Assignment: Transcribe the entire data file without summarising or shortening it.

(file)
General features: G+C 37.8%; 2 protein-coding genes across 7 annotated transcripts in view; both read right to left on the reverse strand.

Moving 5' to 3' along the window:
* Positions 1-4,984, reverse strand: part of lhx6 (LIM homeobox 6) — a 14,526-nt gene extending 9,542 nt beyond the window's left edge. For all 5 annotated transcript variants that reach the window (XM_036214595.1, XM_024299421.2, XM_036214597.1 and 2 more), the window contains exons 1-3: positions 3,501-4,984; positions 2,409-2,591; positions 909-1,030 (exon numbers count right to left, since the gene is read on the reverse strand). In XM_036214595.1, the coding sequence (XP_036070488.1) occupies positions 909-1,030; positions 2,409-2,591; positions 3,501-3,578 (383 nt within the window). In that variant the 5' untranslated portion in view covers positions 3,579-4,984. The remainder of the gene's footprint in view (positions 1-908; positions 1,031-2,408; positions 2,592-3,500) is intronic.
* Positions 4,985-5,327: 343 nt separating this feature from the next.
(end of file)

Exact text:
General features: G+C 37.8%; 2 protein-coding genes across 7 annotated transcripts in view; both read right to left on the reverse strand.

Moving 5' to 3' along the window:
* Positions 1-4,984, reverse strand: part of lhx6 (LIM homeobox 6) — a 14,526-nt gene extending 9,542 nt beyond the window's left edge. For all 5 annotated transcript variants that reach the window (XM_036214595.1, XM_024299421.2, XM_036214597.1 and 2 more), the window contains exons 1-3: positions 3,501-4,984; positions 2,409-2,591; positions 909-1,030 (exon numbers count right to left, since the gene is read on the reverse strand). In XM_036214595.1, the coding sequence (XP_036070488.1) occupies positions 909-1,030; positions 2,409-2,591; positions 3,501-3,578 (383 nt within the window). In that variant the 5' untranslated portion in view covers positions 3,579-4,984. The remainder of the gene's footprint in view (positions 1-908; positions 1,031-2,408; positions 2,592-3,500) is intronic.
* Positions 4,985-5,327: 343 nt separating this feature from the next.